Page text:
panel discussions

Posted in Art, Education

Will the Laptop Destroy the Coffee Shop?

Is the Internet killing public space? A Zocalo-Getty panel

Is the Internet making us weird? More»

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Posted in Education, J. Paul Getty Museum

What Can We Learn from Artists’ Projects in Museums?

Giant Hand at the Hammer Museum
Machine Project's humorous "Giant Hand" installation at the Hammer Museum tackles wayfinding through humor. Photo courtesy of the Machine Project

More and more museums are inviting artists to go beyond hanging their art on their walls to create engaging visitor experiences inside the museum. At a panel discussion earlier this week, we invited curators, educators, and artists to talk about… More»

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Posted in Getty Research Institute, J. Paul Getty Museum

Being Jewish in Austria: Four Questions for Writer and Critic Ruth Kluger

Kunsthistorisches Museum in Vienna

This Sunday the Getty Research Institute and the Getty Museum are teaming up to present Arthur Schnitzler and Vienna 1900. The program begins with a staged reading of Arthur Schnitzler—Being Jewish. Based on the journals and correspondence of renowned Austrian… More»

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Posted in Getty Research Institute

Frederic Tuten and Steve Martin Talk Art and Fiction

frederictuten

On October 12, novelist Frederic Tuten and actor and writer Steve Martin appeared at the Getty Center as part of the Getty Research Institute’s ongoing series Modern Art in Los Angeles. The evening was a not only a departure from… More»

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Posted in Education, J. Paul Getty Museum

Encouraging Freefall: David and Fred Wilson on the Museum Experience

Provocateurs? David Wilson (left) and Fred Wilson (center), with Selma Holo

Education is at the heart of a museum’s mission. You want to know what you’re looking at, and we want to tell you—through object labels, audio tours, videos, brochures, Web sites, and public programs. But is this really education? Not… More»

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Posted in Publications

Visit Us at the L.A. Times Festival of Books

Come see us at booth #515

We’re looking forward to The Los Angeles Times Festival of Books this weekend on UCLA’s campus. The largest public literary festival in North America, the two-day free event is expected to draw more than 130,000 people. Anchored by bookseller booths and… More»

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Posted in Art, Getty Center, J. Paul Getty Museum, Photographs, Film, and Video

Picturing Food: A New Social Art?

Untitled from the series British Food, Martin Parr, 1995. © Martin Parr/Magnum Photos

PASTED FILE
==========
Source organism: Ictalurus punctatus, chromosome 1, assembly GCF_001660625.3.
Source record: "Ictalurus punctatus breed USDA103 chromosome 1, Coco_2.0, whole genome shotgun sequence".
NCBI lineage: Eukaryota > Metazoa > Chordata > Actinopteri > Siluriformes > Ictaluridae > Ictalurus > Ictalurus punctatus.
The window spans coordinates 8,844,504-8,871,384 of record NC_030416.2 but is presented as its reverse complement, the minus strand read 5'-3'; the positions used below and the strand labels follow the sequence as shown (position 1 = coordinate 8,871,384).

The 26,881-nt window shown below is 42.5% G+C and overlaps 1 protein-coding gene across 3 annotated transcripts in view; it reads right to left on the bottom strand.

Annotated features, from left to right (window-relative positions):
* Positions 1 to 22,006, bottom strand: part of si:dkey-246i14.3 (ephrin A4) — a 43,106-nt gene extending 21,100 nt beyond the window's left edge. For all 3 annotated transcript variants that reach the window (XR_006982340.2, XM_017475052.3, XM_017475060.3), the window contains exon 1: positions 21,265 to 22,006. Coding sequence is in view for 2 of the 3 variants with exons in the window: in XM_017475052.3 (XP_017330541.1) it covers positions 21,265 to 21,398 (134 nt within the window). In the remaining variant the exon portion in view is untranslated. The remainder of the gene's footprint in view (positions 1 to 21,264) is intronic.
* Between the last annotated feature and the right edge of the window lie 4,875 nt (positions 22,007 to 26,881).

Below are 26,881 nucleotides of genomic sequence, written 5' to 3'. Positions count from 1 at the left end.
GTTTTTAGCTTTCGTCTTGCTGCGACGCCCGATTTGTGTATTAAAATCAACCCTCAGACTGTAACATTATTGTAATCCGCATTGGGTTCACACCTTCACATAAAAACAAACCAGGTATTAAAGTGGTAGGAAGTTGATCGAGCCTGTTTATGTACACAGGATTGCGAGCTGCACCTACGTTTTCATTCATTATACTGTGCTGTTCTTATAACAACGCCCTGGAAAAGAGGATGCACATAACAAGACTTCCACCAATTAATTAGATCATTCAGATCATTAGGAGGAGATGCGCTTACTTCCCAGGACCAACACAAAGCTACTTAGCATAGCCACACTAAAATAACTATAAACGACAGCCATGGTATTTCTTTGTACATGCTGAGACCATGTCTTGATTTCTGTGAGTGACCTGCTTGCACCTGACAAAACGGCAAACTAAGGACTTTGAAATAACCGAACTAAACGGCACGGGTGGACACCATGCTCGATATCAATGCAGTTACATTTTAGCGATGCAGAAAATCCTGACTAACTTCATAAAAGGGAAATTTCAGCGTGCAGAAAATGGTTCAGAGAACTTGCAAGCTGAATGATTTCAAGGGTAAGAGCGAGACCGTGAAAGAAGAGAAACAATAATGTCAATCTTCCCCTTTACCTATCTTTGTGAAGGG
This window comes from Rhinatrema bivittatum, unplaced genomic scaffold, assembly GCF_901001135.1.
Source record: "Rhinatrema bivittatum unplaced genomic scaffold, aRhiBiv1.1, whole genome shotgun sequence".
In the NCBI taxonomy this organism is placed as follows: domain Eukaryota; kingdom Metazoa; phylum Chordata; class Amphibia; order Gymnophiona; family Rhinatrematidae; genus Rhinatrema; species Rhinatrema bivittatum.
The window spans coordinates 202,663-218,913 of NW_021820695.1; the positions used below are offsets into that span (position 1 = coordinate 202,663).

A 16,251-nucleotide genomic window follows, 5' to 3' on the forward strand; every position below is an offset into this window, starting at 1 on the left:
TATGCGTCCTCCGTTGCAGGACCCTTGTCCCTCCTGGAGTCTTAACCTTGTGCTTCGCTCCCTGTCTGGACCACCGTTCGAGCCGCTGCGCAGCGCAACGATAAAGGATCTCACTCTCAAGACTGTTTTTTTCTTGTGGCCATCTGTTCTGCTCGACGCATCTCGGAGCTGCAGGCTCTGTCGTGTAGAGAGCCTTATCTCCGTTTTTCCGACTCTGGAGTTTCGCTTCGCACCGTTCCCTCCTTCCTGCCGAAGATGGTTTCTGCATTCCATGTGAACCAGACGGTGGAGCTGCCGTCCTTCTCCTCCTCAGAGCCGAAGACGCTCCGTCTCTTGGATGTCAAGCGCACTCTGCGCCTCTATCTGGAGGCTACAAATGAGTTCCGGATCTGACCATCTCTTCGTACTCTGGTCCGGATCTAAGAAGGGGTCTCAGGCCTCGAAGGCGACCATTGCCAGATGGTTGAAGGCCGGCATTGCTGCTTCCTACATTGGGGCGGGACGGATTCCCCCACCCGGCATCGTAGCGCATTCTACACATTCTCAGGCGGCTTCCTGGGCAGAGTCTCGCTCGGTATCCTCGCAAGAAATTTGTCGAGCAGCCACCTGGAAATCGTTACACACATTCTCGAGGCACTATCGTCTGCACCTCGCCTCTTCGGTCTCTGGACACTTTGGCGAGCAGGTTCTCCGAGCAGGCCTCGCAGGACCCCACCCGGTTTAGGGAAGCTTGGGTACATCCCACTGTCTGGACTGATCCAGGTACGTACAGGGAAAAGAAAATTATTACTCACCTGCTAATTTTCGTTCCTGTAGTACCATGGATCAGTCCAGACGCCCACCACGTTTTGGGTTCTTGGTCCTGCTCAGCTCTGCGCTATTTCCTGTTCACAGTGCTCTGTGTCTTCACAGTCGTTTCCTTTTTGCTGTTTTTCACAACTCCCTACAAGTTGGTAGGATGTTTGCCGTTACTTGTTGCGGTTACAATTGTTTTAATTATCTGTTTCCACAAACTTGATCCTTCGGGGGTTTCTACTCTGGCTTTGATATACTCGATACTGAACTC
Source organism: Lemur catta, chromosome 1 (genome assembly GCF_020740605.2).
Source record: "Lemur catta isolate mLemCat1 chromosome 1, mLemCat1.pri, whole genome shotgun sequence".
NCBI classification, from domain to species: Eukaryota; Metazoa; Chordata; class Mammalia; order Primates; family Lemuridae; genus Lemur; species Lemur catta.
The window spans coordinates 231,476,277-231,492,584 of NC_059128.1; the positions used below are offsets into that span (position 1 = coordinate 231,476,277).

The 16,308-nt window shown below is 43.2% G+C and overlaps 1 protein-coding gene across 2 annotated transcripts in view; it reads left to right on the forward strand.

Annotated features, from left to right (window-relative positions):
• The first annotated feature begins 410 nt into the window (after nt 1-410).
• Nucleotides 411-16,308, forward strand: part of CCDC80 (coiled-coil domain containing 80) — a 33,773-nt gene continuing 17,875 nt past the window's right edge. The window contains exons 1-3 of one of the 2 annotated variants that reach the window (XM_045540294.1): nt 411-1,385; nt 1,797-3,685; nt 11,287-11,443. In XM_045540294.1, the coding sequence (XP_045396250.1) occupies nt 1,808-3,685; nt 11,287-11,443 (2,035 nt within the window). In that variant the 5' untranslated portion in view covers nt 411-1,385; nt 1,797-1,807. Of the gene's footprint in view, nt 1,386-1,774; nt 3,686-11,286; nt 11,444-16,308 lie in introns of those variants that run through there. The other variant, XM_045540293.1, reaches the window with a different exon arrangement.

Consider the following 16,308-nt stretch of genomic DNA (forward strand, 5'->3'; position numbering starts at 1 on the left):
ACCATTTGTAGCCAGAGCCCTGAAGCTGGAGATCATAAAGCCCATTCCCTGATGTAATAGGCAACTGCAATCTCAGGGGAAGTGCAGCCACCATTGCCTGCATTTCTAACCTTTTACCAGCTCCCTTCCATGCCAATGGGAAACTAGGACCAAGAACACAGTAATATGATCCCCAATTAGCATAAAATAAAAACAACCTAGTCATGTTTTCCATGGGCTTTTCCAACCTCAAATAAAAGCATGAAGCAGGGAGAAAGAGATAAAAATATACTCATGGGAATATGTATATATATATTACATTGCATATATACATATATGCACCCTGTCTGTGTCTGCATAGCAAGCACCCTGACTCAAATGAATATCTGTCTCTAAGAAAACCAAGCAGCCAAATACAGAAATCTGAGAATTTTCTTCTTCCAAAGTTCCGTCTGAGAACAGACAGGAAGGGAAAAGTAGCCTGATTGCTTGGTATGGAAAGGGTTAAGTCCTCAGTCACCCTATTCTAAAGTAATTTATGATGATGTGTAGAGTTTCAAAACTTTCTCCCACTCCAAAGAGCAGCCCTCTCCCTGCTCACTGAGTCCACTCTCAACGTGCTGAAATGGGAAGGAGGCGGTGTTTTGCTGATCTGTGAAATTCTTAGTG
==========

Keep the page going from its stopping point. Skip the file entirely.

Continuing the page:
Drop your fork! I need to take a picture! Perhaps you’ve heard this exclamation, followed by the snap of a camera, while dining at a restaurant or sitting down to a home-cooked meal. Maybe you have even said it yourself,… More»

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      All Hail Tiberius, Least Media-Savvy of the Roman Emperors

      Tiberius was proclaimed Roman emperor on September 17 in AD 14, exactly 2,000 years ago.

      He was also a bit wacko. “He was the least media-savvy emperor you could imagine,” says curator David Saunders, who has been in charge of this bronze portrait of Tiberius which leaves us on September 22. He point to this description found in the writings of Cassius Dio:

      Tiberius was a patrician of good education, but he had a most peculiar nature. He never let what he desired appear in his conversation, and what he said he wanted he usually did not desire at all. On the contrary, his words indicated the exact opposite of his real purpose; he denied all interest in what he longed for, and urged the claims of what he hated. He would exhibit anger over matters that were far from arousing his wrath, and make a show of affability where he was most vexed…In short, he thought it bad policy for the sovereign to reveal his thoughts; this was often the cause, he said, of great failures, whereas by the opposite course, far more and greater successes were attained.

      Moreover, David tells us, “Tiberius’s accession itself was a farrago: Tiberius sort-of feigning reluctance, the Senate bullying him, he being all, ‘Well, if-I-have-to,’ and in the end—according to Suetonius—saying he’ll do it as long as he can retire.”

      Suetonius is full of great, albeit spurious, anecdotes about poor old Tiberius, David reports. “When someone addressed him as ‘My Lord,’ it is said, Tiberius gave warning that no such insult should ever again be thrown at him.”

      Happy accession, My Lord!

      Portrait Head of Tiberius (“The Lansdowne Tiberius”), early 1st century A.D., Roman. The J. Paul Getty Museum

      Statue of Tiberius (detail), Roman, A.D. 37, Soprintendenza Speciale per i Beni Archeologici di Napoli e Pompei – Museo Archeologico Nazionale di Napoli, Laboratorio di Conservazione e Restauro. Currently on view at the Getty Villa following conservation and study.

      09/17/14

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